Low doses of anti-depressant drugs, or a drug called Clonidine (Catapres®, Dixarit®) which is used to control blood pressure, can reduce hot flushes and sweats. Some women find that using a slow, controlled breathing technique, yoga or acupuncture may help with flushes. Different lubricants or creams can help reduce discomfort from vaginal dryness during sex.


Effects on fertility

Unfortunately, some chemotherapy drugs can cause infertility. Infertility is the inability to become pregnant or to father a child. This may be temporary or permanent, depending on the treatment that you have.

It’s important to discuss your infertility risk with your cancer doctor before you start chemotherapy. If you have a partner, it’s a good idea to include them at this discussion.

Although chemotherapy can affect fertility, it’s still possible for a woman to get pregnant or for a man to get his partner pregnant during chemotherapy. It’s important to avoid pregnancy when you’re having chemotherapy as the drugs could harm a developing baby.


Women

Some, but not all, chemotherapy drugs may temporarily or permanently stop your ovaries producing eggs.

Chemotherapy may cause your periods to become irregular or stop for a while (temporary infertility). But after treatment stops the ovaries can start producing eggs again and your periods will return to normal. It may take a few months or up to two years for them to come back again. The younger you are, the more likely you are to have periods again and still be fertile after chemotherapy.

If your periods don’t come back you won’t be able to become pregnant and will have your menopause.

It’s important to know if your fertility is likely to be affected before chemotherapy starts. You can then decide if you want to be referred to a fertility specialist. They can discuss possible options to help preserve your fertility, such as storing embryos (fertilised eggs) or eggs, with you.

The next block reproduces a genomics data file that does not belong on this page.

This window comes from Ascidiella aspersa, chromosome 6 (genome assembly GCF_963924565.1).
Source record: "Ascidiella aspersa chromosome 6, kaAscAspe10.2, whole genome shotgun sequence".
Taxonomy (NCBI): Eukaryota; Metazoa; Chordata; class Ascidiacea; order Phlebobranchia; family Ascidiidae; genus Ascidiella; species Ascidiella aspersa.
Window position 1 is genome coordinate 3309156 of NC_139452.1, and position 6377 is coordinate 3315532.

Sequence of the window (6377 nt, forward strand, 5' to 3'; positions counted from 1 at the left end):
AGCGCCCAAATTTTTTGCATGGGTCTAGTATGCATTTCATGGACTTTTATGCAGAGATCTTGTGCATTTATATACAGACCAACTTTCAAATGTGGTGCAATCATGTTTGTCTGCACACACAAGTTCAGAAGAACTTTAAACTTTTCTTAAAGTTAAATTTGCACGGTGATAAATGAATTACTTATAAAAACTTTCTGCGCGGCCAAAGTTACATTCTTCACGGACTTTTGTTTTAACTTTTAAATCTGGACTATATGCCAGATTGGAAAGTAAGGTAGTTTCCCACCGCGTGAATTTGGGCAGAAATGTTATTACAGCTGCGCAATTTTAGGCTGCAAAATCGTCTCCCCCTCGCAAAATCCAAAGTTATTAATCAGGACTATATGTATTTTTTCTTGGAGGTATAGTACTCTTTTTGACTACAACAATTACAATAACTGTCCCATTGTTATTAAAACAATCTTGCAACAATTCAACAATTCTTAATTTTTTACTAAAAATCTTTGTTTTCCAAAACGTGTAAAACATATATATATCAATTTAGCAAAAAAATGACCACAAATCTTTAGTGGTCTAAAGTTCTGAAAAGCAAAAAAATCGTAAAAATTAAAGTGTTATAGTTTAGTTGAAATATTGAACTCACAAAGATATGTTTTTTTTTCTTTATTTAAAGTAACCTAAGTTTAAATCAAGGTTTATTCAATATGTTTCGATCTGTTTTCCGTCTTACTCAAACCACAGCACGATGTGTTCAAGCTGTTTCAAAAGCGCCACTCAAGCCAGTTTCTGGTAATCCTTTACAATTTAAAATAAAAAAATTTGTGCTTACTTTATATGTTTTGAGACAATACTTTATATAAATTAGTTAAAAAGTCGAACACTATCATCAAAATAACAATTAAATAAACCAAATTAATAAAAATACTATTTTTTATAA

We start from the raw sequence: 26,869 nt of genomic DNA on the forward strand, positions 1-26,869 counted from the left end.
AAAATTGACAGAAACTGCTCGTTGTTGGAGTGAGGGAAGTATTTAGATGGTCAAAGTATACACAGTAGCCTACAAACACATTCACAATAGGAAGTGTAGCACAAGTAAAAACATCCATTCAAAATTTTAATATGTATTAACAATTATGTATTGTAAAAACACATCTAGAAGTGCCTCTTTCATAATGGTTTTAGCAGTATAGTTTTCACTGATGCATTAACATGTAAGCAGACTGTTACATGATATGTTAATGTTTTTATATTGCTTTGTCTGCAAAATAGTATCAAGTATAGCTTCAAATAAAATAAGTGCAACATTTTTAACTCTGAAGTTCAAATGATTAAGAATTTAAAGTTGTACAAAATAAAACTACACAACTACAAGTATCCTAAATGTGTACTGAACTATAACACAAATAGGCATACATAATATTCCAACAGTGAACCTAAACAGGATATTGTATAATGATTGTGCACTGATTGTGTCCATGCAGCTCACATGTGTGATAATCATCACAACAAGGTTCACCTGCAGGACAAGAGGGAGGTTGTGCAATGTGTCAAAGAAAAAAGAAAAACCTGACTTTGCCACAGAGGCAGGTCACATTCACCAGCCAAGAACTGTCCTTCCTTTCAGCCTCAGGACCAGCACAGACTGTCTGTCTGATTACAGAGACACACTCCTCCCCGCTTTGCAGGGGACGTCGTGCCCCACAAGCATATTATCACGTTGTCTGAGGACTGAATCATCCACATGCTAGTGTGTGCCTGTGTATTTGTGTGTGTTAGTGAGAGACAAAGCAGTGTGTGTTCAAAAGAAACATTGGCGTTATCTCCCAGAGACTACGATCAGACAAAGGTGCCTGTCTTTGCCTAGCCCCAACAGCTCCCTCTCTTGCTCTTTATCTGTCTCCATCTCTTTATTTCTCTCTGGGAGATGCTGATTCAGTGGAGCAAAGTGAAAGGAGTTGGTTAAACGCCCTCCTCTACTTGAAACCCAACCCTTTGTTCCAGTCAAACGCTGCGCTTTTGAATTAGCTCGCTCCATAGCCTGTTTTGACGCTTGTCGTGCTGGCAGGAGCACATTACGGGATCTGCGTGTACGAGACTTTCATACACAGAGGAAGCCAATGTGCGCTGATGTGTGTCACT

Cancer treatment and fertility

Robert talks about having treatment to preserve his fertility when he was diagnosed with Hodgkin lymphoma.

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Cancer treatment and fertility

Robert talks about having treatment to preserve his fertility when he was diagnosed with Hodgkin lymphoma.

About our cancer information videos


Feelings about infertility

If you had been planning to have children, infertility can be very hard to come to terms with.

You may find it helpful to talk about your feelings with a trained counsellor or therapist who specialises in fertility problems. Your doctor or specialist nurse may be able to arrange this. Our cancer support specialists on freephone 0808 808 00 00 can also provide support.

'Give us a call, we're here to listen.'

Zahida from our support line talks about how giving us a call can help.

More about our support line

'Give us a call, we're here to listen.'

Zahida from our support line talks about how giving us a call can help.

More about our support line

Back to Side effects of chemotherapy

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Late effects of chemotherapy

Late effects are side effects you still have 6 months after chemotherapy or side effects that begin years later.